Scarce listings drive King County home prices to new highs
March 7, 2016, Sanjay Bhatt, Seattle Times Business Reporter
The median price of single-family homes sold in King County hit a new all-time high last month — $514,975 — amid record-low inventory, heralding even more intense bidding wars ahead in the typically busy spring home-buying season.
Ominously, the more affordable Snohomish and Pierce counties also face a historically low inventory level, according to a Seattle Times analysis of data from the Northwest Multiple Listing Service.
One widely-watched gauge of supply — the ratio of active listings to pending sales — hit its lowest level since at least 2003 in all three counties in February, according to the Times’ analysis. King and Snohomish counties each had less than a month’s supply, while Pierce had just over a month’s supply.
The historic shortage of homes for sale, combined with a recent drop in interest rates, has caused the dramatic run-up in prices, experts say. In February, King County had 1,923 homes listed for sale, the MLS reported, but a greater number of pending sales that hadn’t yet closed: 2,299.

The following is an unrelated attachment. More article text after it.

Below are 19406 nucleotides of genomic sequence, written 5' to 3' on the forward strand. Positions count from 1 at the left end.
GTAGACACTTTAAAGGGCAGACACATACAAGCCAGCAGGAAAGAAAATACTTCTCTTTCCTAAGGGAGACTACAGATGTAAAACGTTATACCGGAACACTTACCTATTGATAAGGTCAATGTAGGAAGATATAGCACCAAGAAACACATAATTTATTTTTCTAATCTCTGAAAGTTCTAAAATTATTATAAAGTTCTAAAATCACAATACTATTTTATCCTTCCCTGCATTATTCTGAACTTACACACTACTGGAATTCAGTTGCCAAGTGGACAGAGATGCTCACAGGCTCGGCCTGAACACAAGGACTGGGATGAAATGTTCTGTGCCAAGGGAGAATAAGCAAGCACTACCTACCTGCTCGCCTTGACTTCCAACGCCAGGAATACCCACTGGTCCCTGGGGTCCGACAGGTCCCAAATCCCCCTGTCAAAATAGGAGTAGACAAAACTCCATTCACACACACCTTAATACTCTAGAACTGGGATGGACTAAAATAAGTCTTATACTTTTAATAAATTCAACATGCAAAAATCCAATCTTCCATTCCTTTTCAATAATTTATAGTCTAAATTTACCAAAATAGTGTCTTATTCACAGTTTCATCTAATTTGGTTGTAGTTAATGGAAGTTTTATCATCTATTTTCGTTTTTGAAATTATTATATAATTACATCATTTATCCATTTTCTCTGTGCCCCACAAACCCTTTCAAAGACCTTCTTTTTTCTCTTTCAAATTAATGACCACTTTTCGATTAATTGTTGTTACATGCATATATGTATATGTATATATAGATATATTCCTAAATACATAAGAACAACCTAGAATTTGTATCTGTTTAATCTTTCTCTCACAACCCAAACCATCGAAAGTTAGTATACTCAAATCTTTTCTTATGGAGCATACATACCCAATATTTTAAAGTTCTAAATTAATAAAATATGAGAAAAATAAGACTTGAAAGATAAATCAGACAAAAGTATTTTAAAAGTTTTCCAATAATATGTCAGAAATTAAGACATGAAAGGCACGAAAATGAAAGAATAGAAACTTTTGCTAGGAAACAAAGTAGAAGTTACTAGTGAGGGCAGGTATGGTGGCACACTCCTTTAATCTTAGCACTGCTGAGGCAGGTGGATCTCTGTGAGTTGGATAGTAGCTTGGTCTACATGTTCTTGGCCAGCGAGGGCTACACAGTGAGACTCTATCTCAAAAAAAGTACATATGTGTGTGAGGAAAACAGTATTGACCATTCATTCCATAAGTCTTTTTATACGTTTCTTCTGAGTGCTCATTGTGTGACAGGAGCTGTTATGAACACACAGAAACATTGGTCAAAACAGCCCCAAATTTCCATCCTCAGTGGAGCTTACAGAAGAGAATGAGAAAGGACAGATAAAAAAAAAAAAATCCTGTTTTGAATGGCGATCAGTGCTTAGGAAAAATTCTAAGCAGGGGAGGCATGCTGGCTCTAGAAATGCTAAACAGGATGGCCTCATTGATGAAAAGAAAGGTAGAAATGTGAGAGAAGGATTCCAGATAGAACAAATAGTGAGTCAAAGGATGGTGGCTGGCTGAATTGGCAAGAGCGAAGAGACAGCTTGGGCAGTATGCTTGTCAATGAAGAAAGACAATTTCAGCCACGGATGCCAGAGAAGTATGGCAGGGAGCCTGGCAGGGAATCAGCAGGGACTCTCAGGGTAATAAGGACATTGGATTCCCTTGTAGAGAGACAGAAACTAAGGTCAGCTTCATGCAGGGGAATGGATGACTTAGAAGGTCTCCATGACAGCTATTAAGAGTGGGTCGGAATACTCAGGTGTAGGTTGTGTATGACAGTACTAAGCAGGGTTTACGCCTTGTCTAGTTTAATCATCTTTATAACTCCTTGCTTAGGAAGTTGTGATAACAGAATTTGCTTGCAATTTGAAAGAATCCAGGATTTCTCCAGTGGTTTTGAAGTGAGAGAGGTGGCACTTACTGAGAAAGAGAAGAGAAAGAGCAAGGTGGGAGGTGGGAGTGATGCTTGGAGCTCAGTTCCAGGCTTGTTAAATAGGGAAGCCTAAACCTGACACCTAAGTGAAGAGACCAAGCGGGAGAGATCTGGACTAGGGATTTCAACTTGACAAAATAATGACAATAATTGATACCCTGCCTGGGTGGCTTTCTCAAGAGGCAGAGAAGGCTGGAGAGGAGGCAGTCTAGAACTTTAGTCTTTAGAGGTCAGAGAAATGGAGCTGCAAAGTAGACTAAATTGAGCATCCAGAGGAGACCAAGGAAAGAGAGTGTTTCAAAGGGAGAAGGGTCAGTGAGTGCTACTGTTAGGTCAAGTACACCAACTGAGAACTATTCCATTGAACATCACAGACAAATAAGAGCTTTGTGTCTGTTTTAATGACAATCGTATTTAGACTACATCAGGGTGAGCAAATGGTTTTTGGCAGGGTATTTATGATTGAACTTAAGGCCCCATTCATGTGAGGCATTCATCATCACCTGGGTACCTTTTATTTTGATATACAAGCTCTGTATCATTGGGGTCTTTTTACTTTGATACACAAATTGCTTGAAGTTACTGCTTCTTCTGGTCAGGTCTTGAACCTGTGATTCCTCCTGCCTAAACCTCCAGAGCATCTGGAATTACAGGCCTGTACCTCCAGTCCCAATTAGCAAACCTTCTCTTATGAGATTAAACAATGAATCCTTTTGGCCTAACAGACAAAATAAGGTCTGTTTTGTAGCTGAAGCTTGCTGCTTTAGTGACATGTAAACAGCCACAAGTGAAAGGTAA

“We cannot continue to sell more homes than we list,” said Matthew Gardner, chief economist at Windermere Real Estate. “When are we going to start seeing some listings? That scares me more than anything else.”
Single-family home prices in the city of Seattle jumped 24 percent over the year to a median $644,950. Despite an older housing stock, Seattle is ground-zero for the region’s job growth.
Expedia and Weyerhaeuser are moving their suburban headquarters to Seattle. Amazon.com recently opened its new high-rise campus in South Lake Union. And Silicon Valley titans like Facebook and Apple have established satellite offices here.
Not surprisingly, areas close to the city center and to the water saw the biggest jump in median family incomes from 2010 to 2014, according to a recent report from Redfin, the Seattle-based brokerage. That’s helped home prices in Seattle outpace King County in price gains: King County’s median is 7 percent above its 2007 peak, while Seattle’s median is up 29 percent, based on MLS data.
Median prices in parts of Seattle popped even more: Central Seattle and Beacon Hill both saw prices climb over the year nearly 40 percent, while North Seattle’s median soared 42 percent.
The current run-up in prices isn’t like the 2006-2007 bubble, Gardner said, because buyers have more skin in the game and lenders are vetting borrowers more closely. Still, Gardner expects price gains to slow down eventually.
“We’re in for another crazy spring real estate market,” said J. Lennox Scott, chairman and CEO of the John L. Scott brokerage, in a statement. “It’s like déjà vu all over again. We’ve seen this pattern for the last three years, but the lack of inventory is taking its toll on homebuyers.”